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Holding that it was against the larger public interest, the Chief Minister has suspended the execution of the no-confidence motion passed by the city’s corporators against Navi Mumbai Municipal Corporation’s (NMMC) commissioner Tukaram Mundhe on October 25.
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The reason: The government if of the opinion that “the motion was against the larger public interest and would work against the financial interest of the civic body”.
Breaking his silence over the row between Mundhe and the corporators, Fadnavis said, “Targeting an officer for doing his duty, exposing irregularities and preventing wrongdoings, was absolutely wrong. If there are communication issues with an official, then he can be made aware of it in a different manner.” While passing the no-confidence motion, the corporators had blamed Mundhe’s “autocratic behaviour” and “the humiliation he meted out to the Mayor and other corporators” as the main reasons for the admission of the motion.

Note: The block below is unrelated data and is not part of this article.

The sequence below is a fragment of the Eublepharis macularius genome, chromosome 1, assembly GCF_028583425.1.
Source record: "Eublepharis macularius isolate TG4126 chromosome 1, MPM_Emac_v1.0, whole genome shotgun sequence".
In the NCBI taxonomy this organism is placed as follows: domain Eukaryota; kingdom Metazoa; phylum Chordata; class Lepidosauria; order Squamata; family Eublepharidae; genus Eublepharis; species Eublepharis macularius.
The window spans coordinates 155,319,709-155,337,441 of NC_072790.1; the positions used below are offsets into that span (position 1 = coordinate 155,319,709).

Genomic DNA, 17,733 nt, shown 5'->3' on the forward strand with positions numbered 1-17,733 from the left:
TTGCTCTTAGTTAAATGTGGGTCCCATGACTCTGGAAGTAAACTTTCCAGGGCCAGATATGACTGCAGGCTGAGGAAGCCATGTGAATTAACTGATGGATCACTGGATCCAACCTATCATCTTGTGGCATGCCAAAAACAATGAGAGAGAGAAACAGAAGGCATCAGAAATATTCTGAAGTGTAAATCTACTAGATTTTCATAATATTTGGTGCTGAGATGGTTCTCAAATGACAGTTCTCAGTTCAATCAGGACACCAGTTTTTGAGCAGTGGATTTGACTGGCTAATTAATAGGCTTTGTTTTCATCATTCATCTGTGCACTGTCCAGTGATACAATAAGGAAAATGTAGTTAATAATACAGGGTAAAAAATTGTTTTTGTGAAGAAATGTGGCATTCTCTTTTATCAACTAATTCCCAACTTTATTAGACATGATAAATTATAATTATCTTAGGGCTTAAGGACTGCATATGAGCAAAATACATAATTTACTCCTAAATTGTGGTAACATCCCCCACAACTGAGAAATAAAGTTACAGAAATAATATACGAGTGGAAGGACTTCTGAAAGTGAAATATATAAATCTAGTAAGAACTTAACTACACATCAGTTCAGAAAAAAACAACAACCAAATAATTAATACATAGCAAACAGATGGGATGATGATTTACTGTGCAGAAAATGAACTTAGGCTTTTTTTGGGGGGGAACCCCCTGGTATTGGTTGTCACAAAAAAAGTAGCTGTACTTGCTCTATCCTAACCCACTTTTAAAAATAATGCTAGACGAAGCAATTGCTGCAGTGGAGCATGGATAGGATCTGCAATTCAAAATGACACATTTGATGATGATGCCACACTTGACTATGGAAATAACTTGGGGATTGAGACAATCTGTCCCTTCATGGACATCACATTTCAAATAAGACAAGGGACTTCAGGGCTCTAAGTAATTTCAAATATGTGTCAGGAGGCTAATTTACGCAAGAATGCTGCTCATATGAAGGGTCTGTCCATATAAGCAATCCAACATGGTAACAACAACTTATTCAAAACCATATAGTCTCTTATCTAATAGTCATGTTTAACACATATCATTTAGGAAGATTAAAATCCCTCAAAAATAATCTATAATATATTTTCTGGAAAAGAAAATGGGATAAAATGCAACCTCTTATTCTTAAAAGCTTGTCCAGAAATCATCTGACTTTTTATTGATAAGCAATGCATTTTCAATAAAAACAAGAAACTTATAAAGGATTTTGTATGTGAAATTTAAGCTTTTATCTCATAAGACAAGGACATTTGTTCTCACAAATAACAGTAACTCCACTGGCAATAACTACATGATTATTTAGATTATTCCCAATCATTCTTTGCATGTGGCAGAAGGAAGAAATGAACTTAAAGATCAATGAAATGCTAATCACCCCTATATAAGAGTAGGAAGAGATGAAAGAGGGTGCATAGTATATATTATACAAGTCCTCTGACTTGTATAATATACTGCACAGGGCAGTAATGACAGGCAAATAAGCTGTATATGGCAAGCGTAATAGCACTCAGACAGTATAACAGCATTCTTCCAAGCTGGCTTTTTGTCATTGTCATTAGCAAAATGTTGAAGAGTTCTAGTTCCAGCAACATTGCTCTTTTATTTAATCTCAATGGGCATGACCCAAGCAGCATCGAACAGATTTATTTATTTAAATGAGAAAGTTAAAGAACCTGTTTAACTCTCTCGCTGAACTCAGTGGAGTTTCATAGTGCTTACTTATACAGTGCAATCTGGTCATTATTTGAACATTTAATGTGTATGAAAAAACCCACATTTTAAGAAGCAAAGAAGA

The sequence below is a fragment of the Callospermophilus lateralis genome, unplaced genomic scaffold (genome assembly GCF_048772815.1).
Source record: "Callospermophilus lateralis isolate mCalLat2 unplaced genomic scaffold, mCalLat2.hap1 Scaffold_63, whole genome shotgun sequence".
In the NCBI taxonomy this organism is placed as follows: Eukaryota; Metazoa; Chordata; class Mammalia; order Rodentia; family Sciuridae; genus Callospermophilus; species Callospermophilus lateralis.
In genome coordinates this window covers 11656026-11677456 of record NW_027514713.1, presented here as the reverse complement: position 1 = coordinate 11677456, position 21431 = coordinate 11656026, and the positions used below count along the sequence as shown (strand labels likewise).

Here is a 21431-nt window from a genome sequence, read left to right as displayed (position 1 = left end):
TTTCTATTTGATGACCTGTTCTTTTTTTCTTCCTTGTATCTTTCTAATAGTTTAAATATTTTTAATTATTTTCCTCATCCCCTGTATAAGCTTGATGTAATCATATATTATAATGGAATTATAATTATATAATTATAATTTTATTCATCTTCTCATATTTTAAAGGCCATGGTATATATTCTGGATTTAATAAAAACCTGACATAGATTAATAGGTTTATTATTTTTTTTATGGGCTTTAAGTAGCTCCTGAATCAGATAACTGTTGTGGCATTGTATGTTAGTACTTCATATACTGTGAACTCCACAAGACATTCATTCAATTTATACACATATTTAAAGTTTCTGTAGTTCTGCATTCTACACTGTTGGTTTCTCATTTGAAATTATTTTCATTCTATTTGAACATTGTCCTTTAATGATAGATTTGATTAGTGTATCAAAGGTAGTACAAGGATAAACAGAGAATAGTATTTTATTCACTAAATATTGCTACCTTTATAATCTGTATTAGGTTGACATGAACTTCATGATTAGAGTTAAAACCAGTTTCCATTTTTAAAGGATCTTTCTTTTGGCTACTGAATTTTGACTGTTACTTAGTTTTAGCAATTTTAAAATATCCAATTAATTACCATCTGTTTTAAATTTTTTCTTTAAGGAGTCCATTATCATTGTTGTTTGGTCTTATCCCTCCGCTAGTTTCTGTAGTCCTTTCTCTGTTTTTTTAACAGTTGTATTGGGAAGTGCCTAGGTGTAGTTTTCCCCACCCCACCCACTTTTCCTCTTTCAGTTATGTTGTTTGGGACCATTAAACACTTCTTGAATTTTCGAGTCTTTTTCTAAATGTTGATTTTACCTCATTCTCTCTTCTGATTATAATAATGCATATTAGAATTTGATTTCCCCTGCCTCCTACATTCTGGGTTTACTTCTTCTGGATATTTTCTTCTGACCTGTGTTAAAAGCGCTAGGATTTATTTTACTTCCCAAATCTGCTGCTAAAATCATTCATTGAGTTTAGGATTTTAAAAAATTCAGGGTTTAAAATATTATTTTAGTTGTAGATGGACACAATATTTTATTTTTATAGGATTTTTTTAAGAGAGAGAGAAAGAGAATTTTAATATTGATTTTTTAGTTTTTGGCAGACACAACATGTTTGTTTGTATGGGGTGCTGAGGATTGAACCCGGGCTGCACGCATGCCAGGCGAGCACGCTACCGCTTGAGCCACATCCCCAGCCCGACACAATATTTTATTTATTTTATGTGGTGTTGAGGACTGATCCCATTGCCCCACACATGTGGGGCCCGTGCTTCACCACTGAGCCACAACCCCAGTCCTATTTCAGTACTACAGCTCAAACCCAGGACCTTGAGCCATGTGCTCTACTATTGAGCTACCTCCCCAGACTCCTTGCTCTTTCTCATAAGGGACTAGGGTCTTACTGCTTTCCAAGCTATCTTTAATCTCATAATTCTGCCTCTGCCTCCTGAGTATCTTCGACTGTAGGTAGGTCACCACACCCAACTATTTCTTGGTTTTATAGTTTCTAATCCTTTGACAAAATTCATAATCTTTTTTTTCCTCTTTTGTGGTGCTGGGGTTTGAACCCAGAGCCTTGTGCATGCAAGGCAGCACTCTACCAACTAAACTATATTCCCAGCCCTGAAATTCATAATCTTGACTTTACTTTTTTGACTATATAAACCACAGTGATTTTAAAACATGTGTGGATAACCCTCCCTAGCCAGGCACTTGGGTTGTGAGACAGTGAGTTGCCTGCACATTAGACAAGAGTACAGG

Sources close to the Chief Minister said a section in the Maharashtra Municipal Corporation (MMC) Act — Section 451 — gives the state government powers to suspend or prohibit the execution of a resolution passed by the municipality if it believes that it could lead to a law and order situation, or was against the larger public interest or could hurt the financial interest of the municipality.
On October 26, Mundhe, who was not permitted to present his side during the general body meeting, had submitted a report to the government where he reportedly gave details on the going-ons in the municipality after he took over six months ago.
After examining the contents of the submission, the Chief Minister-led Urban Development department sought a report from the NMMC municipal secretary seeking minutes and details of the resolution regarding the motion, which has been submitted too.
Formal government orders regarding the motion’s suspension are expected to be issued in a day or two, said top sources. But the Act permits the corporation to represent against the state’s order within a month, following which the state can take a final call on confirming or modifying its order.